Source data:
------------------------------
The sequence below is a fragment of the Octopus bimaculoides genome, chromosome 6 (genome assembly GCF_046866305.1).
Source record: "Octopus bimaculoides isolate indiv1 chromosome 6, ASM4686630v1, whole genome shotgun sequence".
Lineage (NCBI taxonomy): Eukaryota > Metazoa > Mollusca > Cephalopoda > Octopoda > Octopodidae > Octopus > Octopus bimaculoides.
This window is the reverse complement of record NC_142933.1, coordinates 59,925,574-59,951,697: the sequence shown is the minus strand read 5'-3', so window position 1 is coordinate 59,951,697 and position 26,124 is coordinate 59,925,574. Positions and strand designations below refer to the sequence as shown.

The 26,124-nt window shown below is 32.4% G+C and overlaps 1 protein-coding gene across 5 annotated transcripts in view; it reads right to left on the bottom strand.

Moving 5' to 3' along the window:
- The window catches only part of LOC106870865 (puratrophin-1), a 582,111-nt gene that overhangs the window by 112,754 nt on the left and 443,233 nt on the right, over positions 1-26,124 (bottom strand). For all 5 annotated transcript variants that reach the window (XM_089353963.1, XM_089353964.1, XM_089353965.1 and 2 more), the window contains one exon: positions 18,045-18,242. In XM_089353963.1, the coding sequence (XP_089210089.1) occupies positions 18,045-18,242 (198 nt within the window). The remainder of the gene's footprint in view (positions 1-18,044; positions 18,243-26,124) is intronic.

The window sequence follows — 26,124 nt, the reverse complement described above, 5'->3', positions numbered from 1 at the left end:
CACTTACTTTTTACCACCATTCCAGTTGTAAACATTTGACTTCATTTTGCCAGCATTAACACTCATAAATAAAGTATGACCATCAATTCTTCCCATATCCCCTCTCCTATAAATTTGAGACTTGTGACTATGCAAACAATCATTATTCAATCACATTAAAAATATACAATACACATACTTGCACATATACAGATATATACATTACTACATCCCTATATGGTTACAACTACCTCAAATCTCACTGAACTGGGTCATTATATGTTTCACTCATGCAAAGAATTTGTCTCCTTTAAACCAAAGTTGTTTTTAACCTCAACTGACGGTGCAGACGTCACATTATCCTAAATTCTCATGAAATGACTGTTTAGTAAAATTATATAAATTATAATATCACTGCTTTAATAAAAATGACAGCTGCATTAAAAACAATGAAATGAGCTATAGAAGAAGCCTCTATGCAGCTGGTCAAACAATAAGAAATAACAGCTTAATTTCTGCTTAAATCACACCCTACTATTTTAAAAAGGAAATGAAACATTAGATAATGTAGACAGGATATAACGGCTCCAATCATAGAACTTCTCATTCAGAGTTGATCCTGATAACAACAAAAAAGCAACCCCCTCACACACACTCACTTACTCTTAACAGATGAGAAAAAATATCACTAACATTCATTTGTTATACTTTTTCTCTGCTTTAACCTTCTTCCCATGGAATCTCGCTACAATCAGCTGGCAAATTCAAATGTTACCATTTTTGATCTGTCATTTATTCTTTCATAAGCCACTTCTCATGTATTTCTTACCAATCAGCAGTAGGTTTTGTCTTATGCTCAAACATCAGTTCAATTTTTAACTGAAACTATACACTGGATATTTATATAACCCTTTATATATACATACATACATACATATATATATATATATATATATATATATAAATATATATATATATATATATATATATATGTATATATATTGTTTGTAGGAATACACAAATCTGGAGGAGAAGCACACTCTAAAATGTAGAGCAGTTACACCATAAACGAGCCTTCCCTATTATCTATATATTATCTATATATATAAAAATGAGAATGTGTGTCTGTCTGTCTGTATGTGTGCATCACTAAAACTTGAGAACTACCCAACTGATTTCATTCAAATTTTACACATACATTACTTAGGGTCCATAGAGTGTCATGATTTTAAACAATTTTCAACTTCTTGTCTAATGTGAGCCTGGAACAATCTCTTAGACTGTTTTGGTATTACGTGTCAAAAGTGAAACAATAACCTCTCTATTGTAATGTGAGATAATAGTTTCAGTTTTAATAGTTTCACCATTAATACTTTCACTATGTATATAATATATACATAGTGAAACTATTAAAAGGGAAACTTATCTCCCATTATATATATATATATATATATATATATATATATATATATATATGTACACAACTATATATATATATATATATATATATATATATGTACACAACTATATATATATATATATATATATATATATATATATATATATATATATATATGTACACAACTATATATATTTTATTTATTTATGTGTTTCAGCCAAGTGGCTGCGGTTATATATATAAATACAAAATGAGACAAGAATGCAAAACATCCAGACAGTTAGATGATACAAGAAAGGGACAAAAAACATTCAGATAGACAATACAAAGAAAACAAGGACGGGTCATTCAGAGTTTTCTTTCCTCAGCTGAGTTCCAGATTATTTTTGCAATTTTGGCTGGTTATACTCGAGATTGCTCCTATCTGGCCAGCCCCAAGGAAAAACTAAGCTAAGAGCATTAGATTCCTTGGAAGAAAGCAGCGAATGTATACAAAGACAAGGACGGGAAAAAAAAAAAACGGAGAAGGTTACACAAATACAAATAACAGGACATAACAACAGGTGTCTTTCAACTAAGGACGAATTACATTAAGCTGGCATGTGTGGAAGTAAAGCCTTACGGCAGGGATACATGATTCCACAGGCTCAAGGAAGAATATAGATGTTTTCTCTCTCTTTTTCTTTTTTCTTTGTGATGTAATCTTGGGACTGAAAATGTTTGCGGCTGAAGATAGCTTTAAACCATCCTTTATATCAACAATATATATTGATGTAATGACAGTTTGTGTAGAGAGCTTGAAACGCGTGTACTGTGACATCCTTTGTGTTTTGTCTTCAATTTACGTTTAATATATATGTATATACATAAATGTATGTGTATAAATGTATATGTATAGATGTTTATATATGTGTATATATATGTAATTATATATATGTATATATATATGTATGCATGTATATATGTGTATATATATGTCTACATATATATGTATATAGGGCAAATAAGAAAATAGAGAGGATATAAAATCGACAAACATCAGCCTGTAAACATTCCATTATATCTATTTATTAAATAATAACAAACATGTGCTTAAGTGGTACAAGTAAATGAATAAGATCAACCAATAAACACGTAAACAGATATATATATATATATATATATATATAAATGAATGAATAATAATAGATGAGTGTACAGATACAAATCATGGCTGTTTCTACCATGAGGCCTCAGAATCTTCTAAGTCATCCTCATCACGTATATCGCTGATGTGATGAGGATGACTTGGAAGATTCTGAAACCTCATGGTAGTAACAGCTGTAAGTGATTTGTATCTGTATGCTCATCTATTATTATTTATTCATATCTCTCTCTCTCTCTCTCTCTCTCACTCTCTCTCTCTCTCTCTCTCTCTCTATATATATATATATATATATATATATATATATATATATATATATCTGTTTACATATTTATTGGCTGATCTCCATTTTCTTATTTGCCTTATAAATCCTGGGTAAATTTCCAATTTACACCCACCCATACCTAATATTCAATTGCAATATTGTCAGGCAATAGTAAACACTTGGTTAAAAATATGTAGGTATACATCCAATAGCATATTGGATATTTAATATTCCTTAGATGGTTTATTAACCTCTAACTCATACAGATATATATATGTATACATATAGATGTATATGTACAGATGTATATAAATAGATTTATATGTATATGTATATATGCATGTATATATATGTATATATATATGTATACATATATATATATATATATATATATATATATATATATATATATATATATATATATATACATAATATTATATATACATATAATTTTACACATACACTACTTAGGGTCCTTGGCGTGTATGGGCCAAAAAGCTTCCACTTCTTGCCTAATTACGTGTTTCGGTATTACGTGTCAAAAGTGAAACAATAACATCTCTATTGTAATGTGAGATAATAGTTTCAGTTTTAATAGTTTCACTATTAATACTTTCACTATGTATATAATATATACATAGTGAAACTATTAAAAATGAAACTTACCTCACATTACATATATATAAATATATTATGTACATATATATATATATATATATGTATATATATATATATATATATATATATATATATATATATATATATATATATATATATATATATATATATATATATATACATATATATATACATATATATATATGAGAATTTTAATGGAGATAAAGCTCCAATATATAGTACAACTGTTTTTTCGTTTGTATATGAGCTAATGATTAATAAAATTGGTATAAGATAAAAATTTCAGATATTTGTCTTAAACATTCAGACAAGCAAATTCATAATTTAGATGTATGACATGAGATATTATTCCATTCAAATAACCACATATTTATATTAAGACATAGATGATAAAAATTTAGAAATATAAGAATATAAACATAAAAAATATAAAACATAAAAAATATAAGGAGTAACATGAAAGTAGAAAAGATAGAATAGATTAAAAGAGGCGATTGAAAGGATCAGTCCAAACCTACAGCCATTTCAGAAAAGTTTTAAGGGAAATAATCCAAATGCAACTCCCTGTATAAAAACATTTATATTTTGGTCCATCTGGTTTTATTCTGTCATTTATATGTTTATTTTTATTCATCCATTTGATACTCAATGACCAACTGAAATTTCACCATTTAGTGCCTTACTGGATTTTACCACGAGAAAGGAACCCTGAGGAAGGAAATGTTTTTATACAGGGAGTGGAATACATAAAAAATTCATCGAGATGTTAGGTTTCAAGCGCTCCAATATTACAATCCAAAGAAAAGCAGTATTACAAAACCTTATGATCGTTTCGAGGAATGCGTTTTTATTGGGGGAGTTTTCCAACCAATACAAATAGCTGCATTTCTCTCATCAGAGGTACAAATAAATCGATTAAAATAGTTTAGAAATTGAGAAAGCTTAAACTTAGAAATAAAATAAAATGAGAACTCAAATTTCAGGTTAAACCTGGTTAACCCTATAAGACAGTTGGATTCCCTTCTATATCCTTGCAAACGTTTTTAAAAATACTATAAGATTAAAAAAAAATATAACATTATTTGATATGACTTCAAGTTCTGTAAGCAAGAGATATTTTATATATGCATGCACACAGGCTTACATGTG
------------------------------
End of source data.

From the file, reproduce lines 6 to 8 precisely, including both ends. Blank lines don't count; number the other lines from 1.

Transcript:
Moving 5' to 3' along the window:
- The window catches only part of LOC106870865 (puratrophin-1), a 582,111-nt gene that overhangs the window by 112,754 nt on the left and 443,233 nt on the right, over positions 1-26,124 (bottom strand). For all 5 annotated transcript variants that reach the window (XM_089353963.1, XM_089353964.1, XM_089353965.1 and 2 more), the window contains one exon: positions 18,045-18,242. In XM_089353963.1, the coding sequence (XP_089210089.1) occupies positions 18,045-18,242 (198 nt within the window). The remainder of the gene's footprint in view (positions 1-18,044; positions 18,243-26,124) is intronic.

The window sequence follows — 26,124 nt, the reverse complement described above, 5'->3', positions numbered from 1 at the left end: